• IoT enabled APs. This consists of either new APs with integrated IoT radios or IoT Ready APs that can use an external IoT radio plugged into the USB port.
  • RUCKUS Controller like SmartZone or RUCKUS Cloud.
  • RUCKUS IoT Controller.
  • RUCKUS IoT Insights Server.

I had the APs, I had the SmartZone controller, I was just missing the last two items. These are virtual servers, and I had a virtual environment waiting on some servers, so I went to the support site and downloaded the installation instructions and the images I needed to spin these up and give them a test drive.

Once I was able to set the IoT Controller IP address in the APs, they started to communicate with the server, and I was able to then see my APs and my sensor on the dashboard.


That’s right, I am using an enterprise grade IoT controller to manage three APs and one ZigBee device but bear with me. This dashboard offers a ton of information that would be useful if my house was really an office building with 100 doors and 500 windows, with an untold number of lights and thermostats, so imagine that I really have 300 APs and 1,000 devices.

One fear enterprises have about IoT is device security, but when combined with the RUCKUS IoT controller, we now have visibility into our devices. I know about my single device, but 1,000 devices or more? That’s a scale I can’t keep up with on my own.

Drilling into the IoT devices, I now have information that a network engineer wants for their devices on the network.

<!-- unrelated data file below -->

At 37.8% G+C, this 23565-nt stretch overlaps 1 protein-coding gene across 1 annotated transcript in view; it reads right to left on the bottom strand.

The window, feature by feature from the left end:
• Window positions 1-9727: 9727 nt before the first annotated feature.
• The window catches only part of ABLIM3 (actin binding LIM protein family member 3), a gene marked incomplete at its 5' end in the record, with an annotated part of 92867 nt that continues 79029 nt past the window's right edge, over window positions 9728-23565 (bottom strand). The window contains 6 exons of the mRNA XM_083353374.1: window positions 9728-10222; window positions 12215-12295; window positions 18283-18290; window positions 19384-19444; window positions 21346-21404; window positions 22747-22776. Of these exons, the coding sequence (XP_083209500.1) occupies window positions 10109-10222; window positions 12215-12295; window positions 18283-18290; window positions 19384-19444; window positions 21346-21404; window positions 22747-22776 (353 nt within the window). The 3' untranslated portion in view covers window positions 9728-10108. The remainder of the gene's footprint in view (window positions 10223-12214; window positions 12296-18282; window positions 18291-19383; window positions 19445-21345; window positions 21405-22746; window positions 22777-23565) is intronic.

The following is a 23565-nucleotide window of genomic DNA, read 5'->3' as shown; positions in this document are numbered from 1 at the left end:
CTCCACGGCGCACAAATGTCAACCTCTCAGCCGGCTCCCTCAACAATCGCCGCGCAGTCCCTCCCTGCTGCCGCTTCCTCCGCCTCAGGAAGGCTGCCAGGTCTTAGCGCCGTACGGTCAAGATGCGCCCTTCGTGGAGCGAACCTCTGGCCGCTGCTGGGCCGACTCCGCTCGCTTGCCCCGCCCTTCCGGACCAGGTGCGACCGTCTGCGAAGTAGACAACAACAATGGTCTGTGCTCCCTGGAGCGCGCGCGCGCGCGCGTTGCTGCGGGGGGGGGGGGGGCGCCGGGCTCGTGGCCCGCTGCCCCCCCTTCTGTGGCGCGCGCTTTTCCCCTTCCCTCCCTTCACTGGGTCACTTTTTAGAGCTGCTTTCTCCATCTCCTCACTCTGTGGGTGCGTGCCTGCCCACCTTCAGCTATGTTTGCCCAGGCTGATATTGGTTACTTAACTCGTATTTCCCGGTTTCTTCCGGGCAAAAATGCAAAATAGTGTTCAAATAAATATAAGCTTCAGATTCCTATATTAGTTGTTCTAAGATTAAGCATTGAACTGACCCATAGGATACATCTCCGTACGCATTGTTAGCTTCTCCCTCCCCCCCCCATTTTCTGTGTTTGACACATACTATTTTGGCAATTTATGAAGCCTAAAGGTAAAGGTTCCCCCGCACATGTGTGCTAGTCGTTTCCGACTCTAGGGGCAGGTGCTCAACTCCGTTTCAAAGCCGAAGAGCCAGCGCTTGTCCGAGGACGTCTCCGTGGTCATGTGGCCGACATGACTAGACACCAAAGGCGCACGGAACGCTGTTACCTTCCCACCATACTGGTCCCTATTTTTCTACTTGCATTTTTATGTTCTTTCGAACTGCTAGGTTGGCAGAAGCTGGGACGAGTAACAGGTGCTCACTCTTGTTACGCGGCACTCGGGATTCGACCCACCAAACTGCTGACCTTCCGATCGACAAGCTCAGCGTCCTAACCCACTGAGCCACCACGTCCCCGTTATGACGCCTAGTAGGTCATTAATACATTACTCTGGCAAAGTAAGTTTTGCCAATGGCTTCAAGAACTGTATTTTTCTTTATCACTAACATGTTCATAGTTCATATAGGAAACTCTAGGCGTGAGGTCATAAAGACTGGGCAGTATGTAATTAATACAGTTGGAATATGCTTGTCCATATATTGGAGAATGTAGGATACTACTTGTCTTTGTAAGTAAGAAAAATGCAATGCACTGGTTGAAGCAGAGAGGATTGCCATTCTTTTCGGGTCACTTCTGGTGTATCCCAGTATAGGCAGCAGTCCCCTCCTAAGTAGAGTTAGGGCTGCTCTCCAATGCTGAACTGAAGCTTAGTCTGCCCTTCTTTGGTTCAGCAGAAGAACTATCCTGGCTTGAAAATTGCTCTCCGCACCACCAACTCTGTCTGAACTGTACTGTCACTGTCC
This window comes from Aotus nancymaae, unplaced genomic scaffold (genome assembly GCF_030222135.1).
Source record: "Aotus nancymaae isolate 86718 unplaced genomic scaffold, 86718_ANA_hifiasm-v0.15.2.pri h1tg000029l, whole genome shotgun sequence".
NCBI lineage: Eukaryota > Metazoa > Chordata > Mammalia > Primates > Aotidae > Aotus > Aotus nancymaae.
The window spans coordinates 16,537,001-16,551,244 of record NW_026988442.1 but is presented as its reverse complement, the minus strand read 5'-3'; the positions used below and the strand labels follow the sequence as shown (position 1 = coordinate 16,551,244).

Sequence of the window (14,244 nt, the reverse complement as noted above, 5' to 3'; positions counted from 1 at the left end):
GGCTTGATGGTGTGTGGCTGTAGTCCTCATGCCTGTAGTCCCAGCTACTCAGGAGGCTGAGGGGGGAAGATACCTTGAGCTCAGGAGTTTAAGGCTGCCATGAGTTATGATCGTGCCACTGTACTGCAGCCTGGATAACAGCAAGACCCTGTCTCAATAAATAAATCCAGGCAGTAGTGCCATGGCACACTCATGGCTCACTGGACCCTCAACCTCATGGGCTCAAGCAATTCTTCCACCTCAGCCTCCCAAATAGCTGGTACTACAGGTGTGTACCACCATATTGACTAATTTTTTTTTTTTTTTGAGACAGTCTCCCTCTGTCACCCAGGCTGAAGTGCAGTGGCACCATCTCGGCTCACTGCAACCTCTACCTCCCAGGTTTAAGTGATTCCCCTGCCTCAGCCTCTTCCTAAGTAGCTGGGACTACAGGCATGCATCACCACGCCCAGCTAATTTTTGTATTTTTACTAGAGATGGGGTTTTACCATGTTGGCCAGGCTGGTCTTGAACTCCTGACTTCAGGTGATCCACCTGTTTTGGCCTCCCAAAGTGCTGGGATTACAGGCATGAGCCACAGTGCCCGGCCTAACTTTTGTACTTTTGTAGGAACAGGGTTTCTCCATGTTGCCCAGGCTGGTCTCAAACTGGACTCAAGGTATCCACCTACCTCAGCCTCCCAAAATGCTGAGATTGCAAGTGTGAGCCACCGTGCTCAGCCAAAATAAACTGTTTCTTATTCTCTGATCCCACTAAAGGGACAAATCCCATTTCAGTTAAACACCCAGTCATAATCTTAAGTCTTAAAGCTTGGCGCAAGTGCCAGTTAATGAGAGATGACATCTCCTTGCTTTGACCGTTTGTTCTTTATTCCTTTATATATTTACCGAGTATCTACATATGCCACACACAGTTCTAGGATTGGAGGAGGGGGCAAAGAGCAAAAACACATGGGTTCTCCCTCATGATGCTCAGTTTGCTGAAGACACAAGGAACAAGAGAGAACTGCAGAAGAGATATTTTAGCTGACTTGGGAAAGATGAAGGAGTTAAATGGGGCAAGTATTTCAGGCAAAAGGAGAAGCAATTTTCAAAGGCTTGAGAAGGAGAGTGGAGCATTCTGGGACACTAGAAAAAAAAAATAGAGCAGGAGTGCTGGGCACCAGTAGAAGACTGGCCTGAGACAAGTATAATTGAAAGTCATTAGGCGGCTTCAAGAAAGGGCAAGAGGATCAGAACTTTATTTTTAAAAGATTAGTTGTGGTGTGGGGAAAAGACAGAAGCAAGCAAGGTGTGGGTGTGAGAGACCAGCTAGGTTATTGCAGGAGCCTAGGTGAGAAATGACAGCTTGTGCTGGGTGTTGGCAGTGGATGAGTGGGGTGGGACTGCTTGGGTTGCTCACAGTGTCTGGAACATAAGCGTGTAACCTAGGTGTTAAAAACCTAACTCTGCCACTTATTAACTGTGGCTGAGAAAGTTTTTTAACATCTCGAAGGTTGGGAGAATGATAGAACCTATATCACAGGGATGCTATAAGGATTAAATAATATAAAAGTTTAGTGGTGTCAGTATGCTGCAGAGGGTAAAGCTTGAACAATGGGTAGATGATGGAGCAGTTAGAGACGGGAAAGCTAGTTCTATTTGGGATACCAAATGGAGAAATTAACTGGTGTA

Here I can see all the devices associated to my IoT AP (the H550 in my office) as well as the network connection and when it was last seen. Here we can also see that in order to get my IoT devices on the network, I have to approve them. One of the first steps in securing your network, IoT or standard IP networks, is knowing what is on your network. If someone manages to steal my sensor, I can know that it is offline and dispatch someone to check it. If it has been taken, I can then blacklist that device so it isn’t allowed on my network, sealing a potential back door into my network. Security people can now rejoice!

While network operation with the RUCKUS IoT Controller is all fine and good, I still haven’t solved my problem of finding out if my back door is open or closed, and when the last time it was operated. This is where I turned to IoT Insights.

RUCKUS IoT Insights Dashboard

A companion to the RUCKUS IoT Controller, Insights is where it all started to make sense. If the controller is the engine of this car, Insights is the driver’s cockpit. This is where my IoT network came to life. When I clicked on the devices in the left-hand menu, I was instantly satisfied. This is what I came here to see:

Back Door Sensor Closed

I can tell that the sensor is closed in this image because the “Safety” status is green and the value in the line above shows “closed”, things that I want to know about. If I had a school building with doors and windows that had to be secured each night, I would really want to know stuff like this.

Back Door Sensor Opened

When the door is opened, I see that Safety is no longer green, and the word closed in the line above has been replaced with open. My back door is now open.

To the keen-eyed observer, you might have noticed a couple of things.

  1.  I need to replace the battery in the sensor. With thousands of sensors, this would be a handy thing to be able to check and keep up on.
  2. The Alarms square is still green, even with the door open and the battery needing to be replaced.